In 1910, Hilbert received the prestigious Bolyai Prize, which acknowledged him as the world's second greatest mathematician after Poincare. The award committee praised his work in mathematics, but it was at this time that Hilbert turned his attention to physics. Despising the lack of rigor that physicists displayed in mathematical proofs, Hilbert declared that "physics is much too hard for physicists." As with geometry, Hilbert hoped to axiomatize physics. He started with kinetic gas theory, employing the methods he had developed in integral equations. He turned his attention to radiation theory and later to gravitation and general relativity theory. Hilbert hired assistants from among the student body to tutor him on physics and, despite his initial awkwardness in comprehending physics, his mathematical talent gave some credit to his slanderous declaration about physicists. Constance Reid remarks that "while Einstein was attempting to solve the binding laws for the 10 coefficients of the differential form which determines gravitation, Hilbert independently solved the problem in a different, more direct way." Hilbert always gave full credit to Einstein, however. He once remarked, "Every boy in the streets of Gottingen understands more about four-dimensional geometry than Einstein. Yet, in spite of that, Einstein did the work and not the mathematicians."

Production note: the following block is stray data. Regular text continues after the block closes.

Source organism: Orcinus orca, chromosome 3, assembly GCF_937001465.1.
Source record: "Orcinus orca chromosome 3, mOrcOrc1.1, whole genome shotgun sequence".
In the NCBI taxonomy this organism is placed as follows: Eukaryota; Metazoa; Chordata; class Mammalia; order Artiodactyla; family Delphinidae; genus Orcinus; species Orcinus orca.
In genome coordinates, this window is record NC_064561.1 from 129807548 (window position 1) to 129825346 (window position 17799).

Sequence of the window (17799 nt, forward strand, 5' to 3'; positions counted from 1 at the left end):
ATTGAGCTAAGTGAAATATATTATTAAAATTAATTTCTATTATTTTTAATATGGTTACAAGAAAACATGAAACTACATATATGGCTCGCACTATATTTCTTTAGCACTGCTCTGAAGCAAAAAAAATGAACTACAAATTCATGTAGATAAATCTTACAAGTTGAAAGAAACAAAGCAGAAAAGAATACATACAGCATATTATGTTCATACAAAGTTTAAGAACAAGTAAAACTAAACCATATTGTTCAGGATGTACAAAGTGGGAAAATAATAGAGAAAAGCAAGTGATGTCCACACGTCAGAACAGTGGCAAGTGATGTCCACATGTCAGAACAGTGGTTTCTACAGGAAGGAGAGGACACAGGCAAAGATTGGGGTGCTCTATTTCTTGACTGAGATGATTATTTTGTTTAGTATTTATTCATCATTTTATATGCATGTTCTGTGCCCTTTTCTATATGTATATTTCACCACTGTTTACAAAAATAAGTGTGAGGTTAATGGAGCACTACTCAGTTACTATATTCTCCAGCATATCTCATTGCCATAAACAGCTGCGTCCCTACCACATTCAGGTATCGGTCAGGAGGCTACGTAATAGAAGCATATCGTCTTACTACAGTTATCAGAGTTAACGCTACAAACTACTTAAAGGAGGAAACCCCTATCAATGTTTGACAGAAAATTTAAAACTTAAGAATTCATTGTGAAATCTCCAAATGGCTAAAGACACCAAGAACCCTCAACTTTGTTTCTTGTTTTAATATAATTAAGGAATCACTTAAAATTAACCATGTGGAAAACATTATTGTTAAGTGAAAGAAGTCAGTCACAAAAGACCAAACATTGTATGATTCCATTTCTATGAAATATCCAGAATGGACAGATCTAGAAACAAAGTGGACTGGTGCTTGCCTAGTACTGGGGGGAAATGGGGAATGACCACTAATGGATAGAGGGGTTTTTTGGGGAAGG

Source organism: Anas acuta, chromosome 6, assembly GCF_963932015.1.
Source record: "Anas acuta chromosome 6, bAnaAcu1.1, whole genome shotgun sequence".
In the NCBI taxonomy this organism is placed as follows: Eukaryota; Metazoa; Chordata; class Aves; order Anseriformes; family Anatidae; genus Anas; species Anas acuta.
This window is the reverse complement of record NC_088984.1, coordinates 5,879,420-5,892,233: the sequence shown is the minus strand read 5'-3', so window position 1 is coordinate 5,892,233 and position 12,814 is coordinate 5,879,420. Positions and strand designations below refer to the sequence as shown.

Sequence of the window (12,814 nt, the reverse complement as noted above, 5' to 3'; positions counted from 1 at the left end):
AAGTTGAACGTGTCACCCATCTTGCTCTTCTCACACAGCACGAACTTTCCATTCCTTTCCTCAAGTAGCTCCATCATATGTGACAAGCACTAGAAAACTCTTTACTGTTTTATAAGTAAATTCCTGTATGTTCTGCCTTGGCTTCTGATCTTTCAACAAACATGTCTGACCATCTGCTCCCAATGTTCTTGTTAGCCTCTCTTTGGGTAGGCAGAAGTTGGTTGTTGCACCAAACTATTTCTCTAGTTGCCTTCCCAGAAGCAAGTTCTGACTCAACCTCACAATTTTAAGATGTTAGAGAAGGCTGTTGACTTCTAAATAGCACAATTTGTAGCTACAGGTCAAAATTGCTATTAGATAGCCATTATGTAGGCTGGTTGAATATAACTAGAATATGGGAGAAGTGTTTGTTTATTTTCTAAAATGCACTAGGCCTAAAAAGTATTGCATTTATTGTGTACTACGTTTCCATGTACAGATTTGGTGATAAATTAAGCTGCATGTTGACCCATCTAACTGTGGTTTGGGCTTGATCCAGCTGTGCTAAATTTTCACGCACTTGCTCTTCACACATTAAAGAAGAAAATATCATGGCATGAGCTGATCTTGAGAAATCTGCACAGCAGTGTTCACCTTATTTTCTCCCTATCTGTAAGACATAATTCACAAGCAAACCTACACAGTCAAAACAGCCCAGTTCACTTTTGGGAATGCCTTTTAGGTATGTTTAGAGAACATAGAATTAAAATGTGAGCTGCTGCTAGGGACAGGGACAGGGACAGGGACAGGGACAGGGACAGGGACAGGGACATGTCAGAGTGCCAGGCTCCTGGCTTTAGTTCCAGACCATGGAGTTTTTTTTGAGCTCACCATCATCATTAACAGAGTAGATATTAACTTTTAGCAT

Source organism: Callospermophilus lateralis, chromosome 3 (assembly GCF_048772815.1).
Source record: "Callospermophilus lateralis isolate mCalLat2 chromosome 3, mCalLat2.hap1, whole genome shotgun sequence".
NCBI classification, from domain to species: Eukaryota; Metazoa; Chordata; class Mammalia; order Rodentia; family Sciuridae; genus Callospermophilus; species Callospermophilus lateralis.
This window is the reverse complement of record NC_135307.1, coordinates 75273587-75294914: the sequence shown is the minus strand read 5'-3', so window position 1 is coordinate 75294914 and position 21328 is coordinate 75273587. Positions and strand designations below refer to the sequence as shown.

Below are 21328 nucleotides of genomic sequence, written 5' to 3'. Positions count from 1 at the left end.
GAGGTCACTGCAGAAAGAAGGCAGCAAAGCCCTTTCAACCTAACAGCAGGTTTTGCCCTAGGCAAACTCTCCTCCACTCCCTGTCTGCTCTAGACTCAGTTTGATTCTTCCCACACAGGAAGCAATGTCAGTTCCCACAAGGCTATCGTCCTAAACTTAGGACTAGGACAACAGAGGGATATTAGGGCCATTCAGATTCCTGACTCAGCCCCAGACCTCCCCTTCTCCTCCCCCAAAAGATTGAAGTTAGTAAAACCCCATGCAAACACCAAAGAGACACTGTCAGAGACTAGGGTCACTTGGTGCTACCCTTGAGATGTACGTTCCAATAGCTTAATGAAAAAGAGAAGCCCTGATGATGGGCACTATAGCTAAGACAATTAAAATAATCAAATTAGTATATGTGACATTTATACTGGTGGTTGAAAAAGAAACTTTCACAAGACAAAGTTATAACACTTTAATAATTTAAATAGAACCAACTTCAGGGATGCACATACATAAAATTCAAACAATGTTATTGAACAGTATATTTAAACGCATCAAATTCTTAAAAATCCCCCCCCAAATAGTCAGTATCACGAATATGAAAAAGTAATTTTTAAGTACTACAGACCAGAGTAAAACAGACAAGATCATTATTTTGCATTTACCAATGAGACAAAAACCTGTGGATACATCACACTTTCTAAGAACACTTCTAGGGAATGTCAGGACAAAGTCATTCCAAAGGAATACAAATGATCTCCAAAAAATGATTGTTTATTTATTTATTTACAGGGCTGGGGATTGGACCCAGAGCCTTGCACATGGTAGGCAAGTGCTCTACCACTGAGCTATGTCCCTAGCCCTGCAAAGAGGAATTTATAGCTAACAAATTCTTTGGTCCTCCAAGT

David Hilbert also had a more indirect on the future of mathematics by revealing new questions and areas of research for future generations of mathematicians. This is best evidenced by Hilbert's speech at the second International Congress of Mathematicians in Paris in the summer of 1900. Hilbert presented 23 open problems that spanned the various branches of mathematics. These so-called Paris Problems continue to inspire mathematicians and most of these problems remain unsolved.